Foreign Policy

The military agrees — we need START now

This treaty is overwhelmingly supported by the defense and national security establishment because it is a smart treaty. Secretary of Defense Robert Gates, Adm. Mike Mullen, Chairmen of the Joint Chiefs of Staff and Lt. General Patrick O’Reilly, Director of the U.S. Missile Defense Agency have all endorsed the treaty. Seven past and present leaders of STRATCOM wrote to Senators urging they support it. Former Secretaries of State James Baker and Henry Kissinger and former Secretaries of Defense James Schlesinger and William Perry have all testified extensively in favor of ratification.
 
New START is a modest treaty. It continues the progress achieved in reducing nuclear stockpiles negotiated by Ronald Reagan and signed by President George H.W. Bush in 1991.  It ensures that America and Russia, which between them possess 90% of the world’s nuclear weapons, have a stable and transparent strategic nuclear arsenal.

But time is of the essence.

This time last year, on 5 December 2009, the previous START agreement expired. With its expiration, regular, direct inspections, a key element of arms control and stability that has been in place since the Reagan administration, came to abrupt halt. If the treaty is not ratified in the post-election session it will linger in limbo. The possibility exists that we’ll go another year without inspections, or worse yet that they will not resume at all.
 
The consequences of inaction are real: without New START’s verification regime in place, America is like a car traveling at night without headlights—the longer we continue down the road without fixing the problem the greater the possibility of terrible consequences.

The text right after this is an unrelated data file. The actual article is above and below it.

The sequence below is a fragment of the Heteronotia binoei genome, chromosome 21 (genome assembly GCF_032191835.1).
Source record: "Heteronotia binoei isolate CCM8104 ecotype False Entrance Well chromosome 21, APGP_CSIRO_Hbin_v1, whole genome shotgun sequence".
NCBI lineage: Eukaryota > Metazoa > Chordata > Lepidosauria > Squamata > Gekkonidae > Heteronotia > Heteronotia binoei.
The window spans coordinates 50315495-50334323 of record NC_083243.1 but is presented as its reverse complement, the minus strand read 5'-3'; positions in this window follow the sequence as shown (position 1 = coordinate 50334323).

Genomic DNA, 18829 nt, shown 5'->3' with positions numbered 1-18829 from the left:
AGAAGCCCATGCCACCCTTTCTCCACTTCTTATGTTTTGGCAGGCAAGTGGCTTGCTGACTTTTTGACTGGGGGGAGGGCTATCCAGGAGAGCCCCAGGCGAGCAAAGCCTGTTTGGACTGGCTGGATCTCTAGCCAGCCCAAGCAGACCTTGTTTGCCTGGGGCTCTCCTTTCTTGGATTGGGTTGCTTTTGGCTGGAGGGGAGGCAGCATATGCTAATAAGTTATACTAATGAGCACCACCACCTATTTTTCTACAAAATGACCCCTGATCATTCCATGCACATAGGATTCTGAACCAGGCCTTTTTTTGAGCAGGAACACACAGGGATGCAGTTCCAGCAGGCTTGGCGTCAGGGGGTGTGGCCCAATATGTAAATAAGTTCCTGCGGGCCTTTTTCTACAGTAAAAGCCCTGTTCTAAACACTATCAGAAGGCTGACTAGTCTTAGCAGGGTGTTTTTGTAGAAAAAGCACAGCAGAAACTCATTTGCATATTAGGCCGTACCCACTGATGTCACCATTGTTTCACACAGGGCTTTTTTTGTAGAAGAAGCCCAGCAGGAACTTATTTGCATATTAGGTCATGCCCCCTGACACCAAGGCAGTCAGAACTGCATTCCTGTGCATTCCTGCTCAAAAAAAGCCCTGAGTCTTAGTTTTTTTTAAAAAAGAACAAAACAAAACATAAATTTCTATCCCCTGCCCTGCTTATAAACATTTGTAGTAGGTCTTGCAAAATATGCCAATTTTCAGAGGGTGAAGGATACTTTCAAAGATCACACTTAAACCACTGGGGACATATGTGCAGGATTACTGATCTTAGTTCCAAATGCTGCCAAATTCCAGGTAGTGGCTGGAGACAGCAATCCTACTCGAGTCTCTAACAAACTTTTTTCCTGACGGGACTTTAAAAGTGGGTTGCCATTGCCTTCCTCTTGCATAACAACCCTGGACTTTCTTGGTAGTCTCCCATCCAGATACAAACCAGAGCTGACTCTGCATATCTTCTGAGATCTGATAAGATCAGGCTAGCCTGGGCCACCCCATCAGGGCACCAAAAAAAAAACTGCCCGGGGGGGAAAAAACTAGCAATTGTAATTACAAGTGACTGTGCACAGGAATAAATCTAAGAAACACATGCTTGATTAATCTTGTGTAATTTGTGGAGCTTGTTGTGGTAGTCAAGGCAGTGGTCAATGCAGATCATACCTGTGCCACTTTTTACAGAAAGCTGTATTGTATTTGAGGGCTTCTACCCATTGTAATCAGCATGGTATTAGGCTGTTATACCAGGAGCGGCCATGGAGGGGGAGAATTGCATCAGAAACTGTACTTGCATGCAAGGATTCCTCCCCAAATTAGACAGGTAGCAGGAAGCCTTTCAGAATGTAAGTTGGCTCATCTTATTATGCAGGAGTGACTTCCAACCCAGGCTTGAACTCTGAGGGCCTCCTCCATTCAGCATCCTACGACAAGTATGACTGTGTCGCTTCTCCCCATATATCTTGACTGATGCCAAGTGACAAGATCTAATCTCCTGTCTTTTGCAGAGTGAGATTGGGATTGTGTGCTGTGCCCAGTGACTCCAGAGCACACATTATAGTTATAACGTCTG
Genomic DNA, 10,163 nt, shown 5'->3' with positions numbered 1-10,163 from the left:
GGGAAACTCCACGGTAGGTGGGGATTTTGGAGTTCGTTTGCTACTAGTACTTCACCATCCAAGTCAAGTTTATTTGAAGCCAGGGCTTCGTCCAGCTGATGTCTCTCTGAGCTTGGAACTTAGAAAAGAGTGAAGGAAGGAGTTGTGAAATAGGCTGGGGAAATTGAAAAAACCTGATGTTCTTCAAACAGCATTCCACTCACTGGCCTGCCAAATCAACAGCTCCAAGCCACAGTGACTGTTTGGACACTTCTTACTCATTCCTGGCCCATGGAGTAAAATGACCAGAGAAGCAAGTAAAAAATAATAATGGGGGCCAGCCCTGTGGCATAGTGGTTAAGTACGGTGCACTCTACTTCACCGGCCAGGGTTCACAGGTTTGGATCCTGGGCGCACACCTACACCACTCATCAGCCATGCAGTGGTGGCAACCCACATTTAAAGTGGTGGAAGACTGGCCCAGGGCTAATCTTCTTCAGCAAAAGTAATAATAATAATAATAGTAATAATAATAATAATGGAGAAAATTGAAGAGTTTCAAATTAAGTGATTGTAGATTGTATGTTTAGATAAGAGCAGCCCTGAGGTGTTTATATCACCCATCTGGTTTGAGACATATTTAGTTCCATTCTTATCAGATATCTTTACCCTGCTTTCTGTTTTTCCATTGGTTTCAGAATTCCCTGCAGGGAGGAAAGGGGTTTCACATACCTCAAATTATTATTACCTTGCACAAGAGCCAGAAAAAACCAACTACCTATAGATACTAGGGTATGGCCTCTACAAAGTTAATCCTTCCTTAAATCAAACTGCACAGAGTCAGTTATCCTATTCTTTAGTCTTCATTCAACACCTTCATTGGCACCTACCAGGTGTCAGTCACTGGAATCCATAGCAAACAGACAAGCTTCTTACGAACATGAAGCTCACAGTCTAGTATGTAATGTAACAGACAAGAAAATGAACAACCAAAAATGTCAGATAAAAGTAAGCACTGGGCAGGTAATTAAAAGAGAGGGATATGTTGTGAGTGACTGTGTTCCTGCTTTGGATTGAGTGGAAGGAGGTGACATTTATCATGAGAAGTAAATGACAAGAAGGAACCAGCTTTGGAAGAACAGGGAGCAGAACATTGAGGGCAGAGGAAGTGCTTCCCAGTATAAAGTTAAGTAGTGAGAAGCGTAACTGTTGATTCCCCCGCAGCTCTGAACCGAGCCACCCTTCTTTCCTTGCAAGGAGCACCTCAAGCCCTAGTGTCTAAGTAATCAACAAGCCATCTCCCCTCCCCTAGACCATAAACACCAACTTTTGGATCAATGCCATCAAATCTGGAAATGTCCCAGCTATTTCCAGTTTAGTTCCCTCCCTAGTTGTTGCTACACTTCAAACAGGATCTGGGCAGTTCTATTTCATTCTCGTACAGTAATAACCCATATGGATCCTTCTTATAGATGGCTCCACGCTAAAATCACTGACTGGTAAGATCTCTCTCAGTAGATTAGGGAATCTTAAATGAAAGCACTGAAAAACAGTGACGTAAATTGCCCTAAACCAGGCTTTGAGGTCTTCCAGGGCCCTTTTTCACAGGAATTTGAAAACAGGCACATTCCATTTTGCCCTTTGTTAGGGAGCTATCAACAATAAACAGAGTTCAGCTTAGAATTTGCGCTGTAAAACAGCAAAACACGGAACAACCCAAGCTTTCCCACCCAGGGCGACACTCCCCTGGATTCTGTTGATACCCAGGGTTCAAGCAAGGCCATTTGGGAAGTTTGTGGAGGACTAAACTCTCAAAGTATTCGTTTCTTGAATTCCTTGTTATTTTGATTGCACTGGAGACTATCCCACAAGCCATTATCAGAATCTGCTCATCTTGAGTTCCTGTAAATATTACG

The Senate’s due diligence has been done, now it’s time to act.

I asked myself last week what stands in the way?  The answer must be an ever more vague, disingenuous, and ill-advised raising of the bar for political support.  The very same questions that have been asked and answered about verification, and stewardship of the nuclear enterprise are brought up again and again in the face of iron clad analysis and billions of added dollars.

Some critics have attempted to muddy the waters with questions that have already been addressed. They claim the treaty restricts American missile defense, an argument that does not hold water.  Lt. General Patrick O’Reilly, Director of the Missile Defense Agency testified that the treaty, “has no constraints on current and future components of the Ballistic Missile Defense System.” Frankly, their concerns have been put to rest.
 
These “red herrings” are presented wrapped in ever more demanding commitments from future legislators that no arms control treaty past or future could meet.

The military and diplomatic consensus supporting the treaty is non-partisan and overwhelming. The window for re-starting the verification regime is time sensitive and pressing.  Senators, complete your work: ratify the New START treaty.

Ret. Lt. General Dirk Jameson served as Deputy Commander in Chief and Chief of Staff of U.S. Strategic Command before retiring from the U.S. Air Force in 1996 after more than three decades of active service. He is a member of the Consensus for American Security.

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